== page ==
“It’s a dangerous business, Frodo, going out your door. You step onto the road, and if you don’t keep your feet, there’s no knowing where you might be swept off to.” J.R.R. Tolkien
I had left my home in California without a clue of what it meant to bicycle 10,000 miles. Like Frodo, I had no idea where I might be “swept off to.” There was even a chance when I reached the East Coast, I might decide to head for Europe and bicycle around the world. Why not? My personal commitments were limited and my job was a maybe. Other people would eagerly step in if I didn’t return.
By the time I reached Nova Scotia, I had gone about as far as I could go east in North America, however, and had enough adventures to last a lifetime— or at least a year.
I had bicycled through rainstorms and hailstorms and snowstorms. I had been up and over three mountain ranges. I had crossed through deserts, swamps, farmlands and forests. I’d been on remote, lonely roads and on highways clogged with traffic. I’d had close encounters with 18-wheelers, cars, dogs, and a coiled rattlesnake. I had met a lot of good folks, and a few not so good. And I had toughened up. I could now bicycle 100-miles in a day with much more ease than I had bicycled 30 miles on my first day out of Diamond Springs.
So I had decided it was okay to head home. Besides, I still had 5,000 miles to bicycle! More adventures waited.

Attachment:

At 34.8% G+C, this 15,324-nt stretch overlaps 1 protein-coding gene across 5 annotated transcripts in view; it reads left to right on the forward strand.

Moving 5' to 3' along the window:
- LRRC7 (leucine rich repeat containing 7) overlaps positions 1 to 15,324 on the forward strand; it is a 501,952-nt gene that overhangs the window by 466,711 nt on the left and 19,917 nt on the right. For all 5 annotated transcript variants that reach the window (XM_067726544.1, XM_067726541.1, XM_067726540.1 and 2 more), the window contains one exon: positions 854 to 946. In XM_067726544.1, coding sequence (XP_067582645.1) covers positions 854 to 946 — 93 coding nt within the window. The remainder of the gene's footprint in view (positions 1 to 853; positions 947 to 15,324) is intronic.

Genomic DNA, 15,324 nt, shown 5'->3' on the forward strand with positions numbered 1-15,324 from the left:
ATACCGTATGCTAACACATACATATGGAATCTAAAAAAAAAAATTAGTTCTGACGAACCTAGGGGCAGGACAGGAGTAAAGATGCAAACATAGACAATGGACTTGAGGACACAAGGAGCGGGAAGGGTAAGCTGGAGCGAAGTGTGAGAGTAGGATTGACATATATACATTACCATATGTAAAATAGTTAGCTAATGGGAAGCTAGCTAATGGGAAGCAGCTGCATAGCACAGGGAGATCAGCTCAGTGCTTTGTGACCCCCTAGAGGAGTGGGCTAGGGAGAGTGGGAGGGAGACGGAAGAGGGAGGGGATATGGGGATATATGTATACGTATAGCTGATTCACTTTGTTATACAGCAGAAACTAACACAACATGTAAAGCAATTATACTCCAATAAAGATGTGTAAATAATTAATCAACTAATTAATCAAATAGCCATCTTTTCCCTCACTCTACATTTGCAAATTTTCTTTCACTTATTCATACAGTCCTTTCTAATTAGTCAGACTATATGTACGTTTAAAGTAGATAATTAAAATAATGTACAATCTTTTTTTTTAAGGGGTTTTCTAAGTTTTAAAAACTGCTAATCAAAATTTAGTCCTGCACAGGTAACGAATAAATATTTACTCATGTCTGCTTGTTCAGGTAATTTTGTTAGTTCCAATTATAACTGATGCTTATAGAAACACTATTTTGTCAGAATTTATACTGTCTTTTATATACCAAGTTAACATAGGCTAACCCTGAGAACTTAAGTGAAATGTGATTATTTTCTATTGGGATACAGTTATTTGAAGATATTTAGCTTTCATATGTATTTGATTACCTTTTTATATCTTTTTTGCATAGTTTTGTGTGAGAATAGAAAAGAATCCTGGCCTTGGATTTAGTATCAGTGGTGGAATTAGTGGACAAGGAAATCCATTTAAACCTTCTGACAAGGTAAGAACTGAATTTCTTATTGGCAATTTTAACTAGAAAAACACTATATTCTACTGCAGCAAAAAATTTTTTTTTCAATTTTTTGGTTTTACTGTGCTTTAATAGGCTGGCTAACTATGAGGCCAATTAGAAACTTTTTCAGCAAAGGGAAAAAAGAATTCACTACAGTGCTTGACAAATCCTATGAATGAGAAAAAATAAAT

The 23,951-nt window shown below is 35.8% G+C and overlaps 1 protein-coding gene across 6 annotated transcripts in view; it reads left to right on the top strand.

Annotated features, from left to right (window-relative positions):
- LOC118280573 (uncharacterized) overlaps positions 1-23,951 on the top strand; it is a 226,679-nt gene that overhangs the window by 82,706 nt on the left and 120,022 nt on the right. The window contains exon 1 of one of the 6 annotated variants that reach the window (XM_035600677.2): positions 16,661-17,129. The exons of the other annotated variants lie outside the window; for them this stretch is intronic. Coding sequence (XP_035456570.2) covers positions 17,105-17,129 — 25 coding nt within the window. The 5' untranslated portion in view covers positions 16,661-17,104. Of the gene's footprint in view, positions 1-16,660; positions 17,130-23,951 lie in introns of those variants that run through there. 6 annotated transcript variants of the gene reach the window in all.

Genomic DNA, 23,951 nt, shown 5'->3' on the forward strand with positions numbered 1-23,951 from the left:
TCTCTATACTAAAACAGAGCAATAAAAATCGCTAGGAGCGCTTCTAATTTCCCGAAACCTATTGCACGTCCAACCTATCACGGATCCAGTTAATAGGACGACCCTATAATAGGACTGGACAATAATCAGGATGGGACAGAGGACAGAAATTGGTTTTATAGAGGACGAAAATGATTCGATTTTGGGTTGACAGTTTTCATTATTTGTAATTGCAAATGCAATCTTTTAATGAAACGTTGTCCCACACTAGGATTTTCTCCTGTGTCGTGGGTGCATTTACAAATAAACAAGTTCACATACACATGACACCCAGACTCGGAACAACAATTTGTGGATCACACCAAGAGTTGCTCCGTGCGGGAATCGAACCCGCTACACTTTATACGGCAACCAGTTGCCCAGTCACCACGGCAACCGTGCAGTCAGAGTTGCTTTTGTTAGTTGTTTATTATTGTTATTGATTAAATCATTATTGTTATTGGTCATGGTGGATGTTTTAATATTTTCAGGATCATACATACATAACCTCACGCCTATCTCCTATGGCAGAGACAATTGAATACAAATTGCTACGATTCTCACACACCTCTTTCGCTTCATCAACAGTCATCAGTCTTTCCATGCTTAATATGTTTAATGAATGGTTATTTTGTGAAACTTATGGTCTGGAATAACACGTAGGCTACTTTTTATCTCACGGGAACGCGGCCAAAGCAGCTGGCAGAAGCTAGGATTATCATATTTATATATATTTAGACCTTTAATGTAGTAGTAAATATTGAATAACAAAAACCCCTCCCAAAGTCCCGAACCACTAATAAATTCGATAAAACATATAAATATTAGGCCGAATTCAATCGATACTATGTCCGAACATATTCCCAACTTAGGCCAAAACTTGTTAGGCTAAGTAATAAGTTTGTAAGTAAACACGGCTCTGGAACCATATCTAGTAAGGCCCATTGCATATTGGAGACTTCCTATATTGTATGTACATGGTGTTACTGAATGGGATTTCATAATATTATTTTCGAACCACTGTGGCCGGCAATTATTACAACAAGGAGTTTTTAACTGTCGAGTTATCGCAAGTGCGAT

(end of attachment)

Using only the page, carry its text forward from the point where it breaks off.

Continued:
From Nova Scotia, my plan was to bicycle across New Brunswick and into Quebec. (Would my high school French suffice?) I would bike up and over the Gaspe Peninsula, cross the St. Lawrence Seaway by ferry, and then head up into remote northern Quebec before cutting south across Ontario. At Thunder Bay on Lake Superior, I would return to the US and bicycle across Minnesota. I would then bike through North Dakota, Montana, Idaho, and Nevada before finally crossing the Sierra Nevada Mountains again, having gone full circle.
Here are some photos and a map to introduce my homeward journey.
NEXT BLOG: I will finish my trip through Nova Scotia and include a detour Peggy and I made to Prince Edward Island.
32 thoughts on “The Journey Home: Only 5000-Miles left! The Ten Thousand Mile Bike Trek”
Love your comment—only 5000 miles left!
I had fun with that one, Peggy. 🙂 –Curt
After reading how you seem to go and eat the miles on the bike, I will have to finally get the bike out and do a couple of k’s around my place. Except we are having a dreadful storm again. In South Australia over twenty electricity pylons have been blown over.
Hmmm, stay off your bike, Gerard, and stay hunkered down! You are reminding me of the tornado I dodged in Mississippi. It isn’t biking weather, whether we are talking 2 k or 2000. 🙂 –Curt